Picture this: you graduate from college and land your dream career in fashion in New York City. You have wanted to work in fashion your whole life, and now your career is finally taking off. You’re inspired by your creative, innovative co-workers every day. It’s exciting to wake up for work, and you’ve never been more passionate about an industry you have loved for years… but then a global pandemic strikes the world and you are suddenly back home living in your parents’ house.
Oh, you are also furloughed from your job.
This is what happened to Madi Kahn, Jules Seelig and millions of employees worldwide when COVID-19 halted everyday life and permanently damaged the economy.
In May 2019, Kahn graduated from the University of Pennsylvania and Seelig from Boston University. They landed jobs working in Macy’s Corporate Executive Development Program in New York City, the heart of the fashion industry.
When the coronavirus hit, retail stores were forced to close and were deemed non-essential businesses by governors nationwide. With no physical stores open and exclusively selling their retail online, Macy’s sales plummeted.
Macy’s furloughed a “majority” of their 125,000 employees due to the coronavirus pandemic, including Kahn and Seelig.
What were they going to do now?
Sit around and feel sorry for themselves? No.
Swear off their love of fashion and pursue a different career path altogether? No.
They wanted to find a way to connect individuals in the fashion industry who may be in similar positions to inspire each other and share advice; thus the Haute Takes podcast was born.
Haute Takes is a weekly fashion podcast hosted by Kahn and Seelig. They discuss their journeys into the fashion industry, their experience being furloughed by Macy’s, as well as overall thoughts on how the fashion industry is evolving.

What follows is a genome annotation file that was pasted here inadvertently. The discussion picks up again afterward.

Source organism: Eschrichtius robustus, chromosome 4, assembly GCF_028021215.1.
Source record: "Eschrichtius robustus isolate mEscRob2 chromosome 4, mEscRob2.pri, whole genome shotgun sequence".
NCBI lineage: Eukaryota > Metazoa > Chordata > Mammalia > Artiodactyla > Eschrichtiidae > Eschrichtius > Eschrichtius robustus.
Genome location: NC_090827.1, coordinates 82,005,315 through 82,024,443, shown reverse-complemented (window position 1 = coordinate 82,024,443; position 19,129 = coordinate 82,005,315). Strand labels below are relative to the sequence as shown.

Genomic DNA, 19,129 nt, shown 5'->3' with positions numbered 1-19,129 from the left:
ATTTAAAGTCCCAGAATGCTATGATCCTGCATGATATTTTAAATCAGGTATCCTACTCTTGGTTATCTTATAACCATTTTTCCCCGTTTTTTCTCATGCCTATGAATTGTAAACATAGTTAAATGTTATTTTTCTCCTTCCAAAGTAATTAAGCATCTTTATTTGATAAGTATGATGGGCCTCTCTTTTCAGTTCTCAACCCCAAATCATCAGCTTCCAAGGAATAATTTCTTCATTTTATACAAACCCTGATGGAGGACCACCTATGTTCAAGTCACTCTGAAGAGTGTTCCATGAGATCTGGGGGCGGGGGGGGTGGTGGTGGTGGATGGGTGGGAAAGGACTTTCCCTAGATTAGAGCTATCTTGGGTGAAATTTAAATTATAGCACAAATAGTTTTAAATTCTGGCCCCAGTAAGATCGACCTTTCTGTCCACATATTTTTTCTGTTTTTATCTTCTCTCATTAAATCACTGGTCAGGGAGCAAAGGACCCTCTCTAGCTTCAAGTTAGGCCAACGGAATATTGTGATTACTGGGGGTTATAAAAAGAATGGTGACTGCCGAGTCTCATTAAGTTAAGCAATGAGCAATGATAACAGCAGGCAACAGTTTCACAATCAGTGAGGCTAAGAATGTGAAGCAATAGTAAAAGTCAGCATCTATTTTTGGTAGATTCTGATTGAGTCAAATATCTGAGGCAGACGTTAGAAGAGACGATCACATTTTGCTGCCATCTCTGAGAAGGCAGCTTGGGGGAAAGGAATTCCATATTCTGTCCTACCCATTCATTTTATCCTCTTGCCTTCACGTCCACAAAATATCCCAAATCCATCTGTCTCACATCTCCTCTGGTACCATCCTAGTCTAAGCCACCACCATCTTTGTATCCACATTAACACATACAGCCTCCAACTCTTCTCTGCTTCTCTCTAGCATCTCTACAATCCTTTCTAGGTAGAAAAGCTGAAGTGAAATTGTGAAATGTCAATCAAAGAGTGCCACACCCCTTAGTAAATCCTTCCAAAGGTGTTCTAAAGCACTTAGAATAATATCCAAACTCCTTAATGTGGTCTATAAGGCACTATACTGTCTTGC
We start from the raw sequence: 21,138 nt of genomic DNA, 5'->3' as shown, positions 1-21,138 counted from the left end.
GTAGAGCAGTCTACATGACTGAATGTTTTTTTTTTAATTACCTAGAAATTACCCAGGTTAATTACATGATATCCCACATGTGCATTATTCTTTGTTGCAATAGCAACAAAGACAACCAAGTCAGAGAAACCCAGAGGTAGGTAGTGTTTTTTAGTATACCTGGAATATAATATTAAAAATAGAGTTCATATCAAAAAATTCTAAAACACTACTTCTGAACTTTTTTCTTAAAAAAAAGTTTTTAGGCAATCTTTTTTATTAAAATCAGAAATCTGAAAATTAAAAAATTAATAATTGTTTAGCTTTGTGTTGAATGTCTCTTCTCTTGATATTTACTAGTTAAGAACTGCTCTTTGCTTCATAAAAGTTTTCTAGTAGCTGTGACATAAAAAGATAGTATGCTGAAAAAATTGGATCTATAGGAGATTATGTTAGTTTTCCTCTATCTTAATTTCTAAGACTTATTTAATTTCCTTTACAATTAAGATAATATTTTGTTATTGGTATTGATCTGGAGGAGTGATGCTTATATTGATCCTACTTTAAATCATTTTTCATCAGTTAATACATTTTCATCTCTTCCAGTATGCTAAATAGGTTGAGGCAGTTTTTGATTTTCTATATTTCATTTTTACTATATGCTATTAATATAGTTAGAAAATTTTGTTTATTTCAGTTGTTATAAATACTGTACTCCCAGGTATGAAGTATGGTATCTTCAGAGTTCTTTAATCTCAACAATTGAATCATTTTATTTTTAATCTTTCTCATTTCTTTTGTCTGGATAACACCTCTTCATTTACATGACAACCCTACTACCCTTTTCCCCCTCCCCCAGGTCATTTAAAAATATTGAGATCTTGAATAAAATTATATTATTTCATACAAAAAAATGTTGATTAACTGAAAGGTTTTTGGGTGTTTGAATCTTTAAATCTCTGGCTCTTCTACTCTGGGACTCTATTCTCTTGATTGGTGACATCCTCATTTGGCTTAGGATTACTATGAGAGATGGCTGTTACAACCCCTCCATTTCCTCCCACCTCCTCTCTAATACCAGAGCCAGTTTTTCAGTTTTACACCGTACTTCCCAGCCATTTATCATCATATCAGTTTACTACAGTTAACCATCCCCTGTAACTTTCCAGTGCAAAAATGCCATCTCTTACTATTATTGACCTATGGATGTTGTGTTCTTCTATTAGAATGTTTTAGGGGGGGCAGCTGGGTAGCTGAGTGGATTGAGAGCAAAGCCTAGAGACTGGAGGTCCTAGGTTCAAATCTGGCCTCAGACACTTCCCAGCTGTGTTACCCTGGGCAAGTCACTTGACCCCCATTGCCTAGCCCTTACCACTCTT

Shortly after hearing the news from Macy’s, Seelig called Kahn sharing her idea of starting a fashion podcast. She knew they had free time, direct experience in the industry and could serve as relatable figures for other millennials who had lost their jobs due to the coronavirus.
“When I first came up with the idea of it, I was feeling hurt by an industry that I’d always had a passion for,” Seelig said. “I had always worked in fashion and I had a love for the industry, and I knew Madi felt the same way. But I was feeling so hurt, and I could imagine so many people were scared and uncertain of what the future would hold in the fashion industry.”
Kahn was immediately in to do the podcast, and the two got to work putting together the details to create their show.
Both members of the duo said they were not confident public speakers, they had no experience editing audio and they were faced with the challenge of not being physically together due to social distancing. Despite the circumstances, they knew they were more than ready to start their podcast.
While Seelig took Adobe Audition lessons to learn how to edit audio, Kahn cultivated a creative strategy for their brand and Instagram page, and reached out to a friend who had started a podcast for advice.